Zhurong, China’s first rover on Mars, has not moved since September, according to NASA imagery released last month.
The rover went into hibernation on May 18 to ride out the planet’s harsh winter, where seasonal sandstorms swirl and temperatures can dip to as low as minus 190 degrees Fahrenheit. The solar-powered rover was expected to wake up around December, when weather conditions improve as Mars’ northern hemisphere enters springtime.
But images taken by NASA’s Mars Reconnaissance Orbiter and released by the University of Arizona’s HiRISE Operations Center on Feb. 21 showed the rover has remained stationary between Sept. 8 and Feb. 7.
Based on the orbital images, “it’s covered by the sand and the dust, so it definitely hurts its ability to transform sunlight to electricity,” Yi Xu, an associate professor at the Space Science Institute at Macau University of Science and Technology, told VICE World News. Yi and her team have been analyzing radar data sent by Zhurong to study the evolution of Mars’ surface as compared to the moon.
To adapt to the notorious dust storms on Mars, Zhurong’s solar panels were designed like butterfly wings so dust could be blown away. It’s also equipped with a mechanism allowing it to flip its panels to remove accumulated debris, but this requires the rover to be on.
“We have to wait because now it’s spring and later, that’d be the summer season on Mars. Then it should receive more sunlight and the temperature also increases,” Yi said. “When the battery is fully charged, then the rover or the instrument may operate again.”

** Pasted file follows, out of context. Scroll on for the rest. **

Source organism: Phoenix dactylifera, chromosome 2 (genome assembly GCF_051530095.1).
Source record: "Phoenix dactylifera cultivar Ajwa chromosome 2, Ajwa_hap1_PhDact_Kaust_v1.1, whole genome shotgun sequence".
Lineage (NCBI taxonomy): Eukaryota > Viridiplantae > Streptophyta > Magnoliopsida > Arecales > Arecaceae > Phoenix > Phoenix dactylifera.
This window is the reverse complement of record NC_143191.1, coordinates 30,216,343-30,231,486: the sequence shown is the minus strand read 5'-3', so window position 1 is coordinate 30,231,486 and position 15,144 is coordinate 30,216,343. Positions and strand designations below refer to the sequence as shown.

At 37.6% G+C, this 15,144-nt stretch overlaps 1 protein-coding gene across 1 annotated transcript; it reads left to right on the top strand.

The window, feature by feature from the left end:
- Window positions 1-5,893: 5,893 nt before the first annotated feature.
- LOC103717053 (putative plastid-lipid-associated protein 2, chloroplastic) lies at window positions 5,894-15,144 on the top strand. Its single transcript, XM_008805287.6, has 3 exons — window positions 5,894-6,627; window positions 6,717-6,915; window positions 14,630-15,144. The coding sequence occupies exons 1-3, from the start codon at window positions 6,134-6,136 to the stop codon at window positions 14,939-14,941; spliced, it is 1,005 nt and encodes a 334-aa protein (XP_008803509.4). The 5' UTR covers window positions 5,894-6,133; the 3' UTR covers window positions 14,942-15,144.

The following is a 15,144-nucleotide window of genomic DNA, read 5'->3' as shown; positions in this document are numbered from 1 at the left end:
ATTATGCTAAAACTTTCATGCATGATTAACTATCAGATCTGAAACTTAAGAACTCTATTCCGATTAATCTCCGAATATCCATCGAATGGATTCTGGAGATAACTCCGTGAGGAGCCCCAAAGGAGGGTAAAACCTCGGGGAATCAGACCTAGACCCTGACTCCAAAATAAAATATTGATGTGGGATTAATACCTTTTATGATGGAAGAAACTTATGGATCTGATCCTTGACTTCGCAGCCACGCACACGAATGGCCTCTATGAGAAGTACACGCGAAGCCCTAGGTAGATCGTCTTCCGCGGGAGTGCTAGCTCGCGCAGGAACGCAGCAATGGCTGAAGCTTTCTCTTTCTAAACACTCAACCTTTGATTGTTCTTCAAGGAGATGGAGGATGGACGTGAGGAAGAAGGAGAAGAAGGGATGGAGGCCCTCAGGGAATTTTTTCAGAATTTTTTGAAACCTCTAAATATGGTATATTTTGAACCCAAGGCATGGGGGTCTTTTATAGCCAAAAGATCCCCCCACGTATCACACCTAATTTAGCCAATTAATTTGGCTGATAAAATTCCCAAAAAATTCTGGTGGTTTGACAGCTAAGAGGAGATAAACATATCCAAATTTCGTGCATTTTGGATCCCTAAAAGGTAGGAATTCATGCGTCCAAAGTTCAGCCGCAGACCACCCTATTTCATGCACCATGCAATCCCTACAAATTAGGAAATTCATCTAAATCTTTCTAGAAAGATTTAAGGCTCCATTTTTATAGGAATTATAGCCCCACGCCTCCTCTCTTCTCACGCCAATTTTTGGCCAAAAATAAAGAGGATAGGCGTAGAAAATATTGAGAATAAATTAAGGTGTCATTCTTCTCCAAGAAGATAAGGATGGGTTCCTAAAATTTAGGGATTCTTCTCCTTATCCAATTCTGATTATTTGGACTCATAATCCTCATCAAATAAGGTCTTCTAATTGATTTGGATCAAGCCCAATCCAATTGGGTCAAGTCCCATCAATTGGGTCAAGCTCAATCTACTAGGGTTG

The China National Space Administration has remained tight-lipped about the status of its rover, even as it celebrated its Mars mission Tianwen-1’s second anniversary in orbit last month.
Zhurong is supposed to automatically resume operation when its energy level hits over 140 watts and the temperature of its components, such as its battery, rises above minus 59 degrees Fahrenheit, its research team said in September. But the South China Morning Post reported in January that Chinese scientists were still waiting for a signal from Zhurong and that sandstorms had hampered the rover’s ability to generate power with its solar panels.
Zhurong landed on Mars in May 2021, making China the first country after the U.S. to successfully deploy a vehicle on the Martian surface—a feat underscoring the huge strides it has made in space exploration in recent decades. With an expected lifespan of 90 days, it is largely considered to have fulfilled its mission.
One of its core goals was to look for evidence of water on Mars. According to Chinese state outlets, the rover had sent back 1,480 gigabytes of raw data by September, some of which lends weight to the hypothesis that an ancient ocean once existed on Utopia Planitia, the plain on the planet’s northern hemisphere where the rover landed.
Zhurong was also tasked with investigating the surface composition, regolith characteristics, and water-ice distribution of the planet. Using data from its ground-penetrating radars, Yi and her team observed shallow impact craters and slope structures on the martensite layer of Mars, which helped them understand the geological history of the planet’s northern plains.
It is not the first time Zhurong has gone quiet. In October 2021, it lost contact with earth for a month during a solar conjunction that jammed communication signals.
“We cared about Zhurong, but we have full confidence in it,” said Jin Shengyi, the deputy chief designer for Zhurong’s teleoperation subsystem from the China Academy of Space Technology, at the time. “When we designed it, we took all possible situations into account.”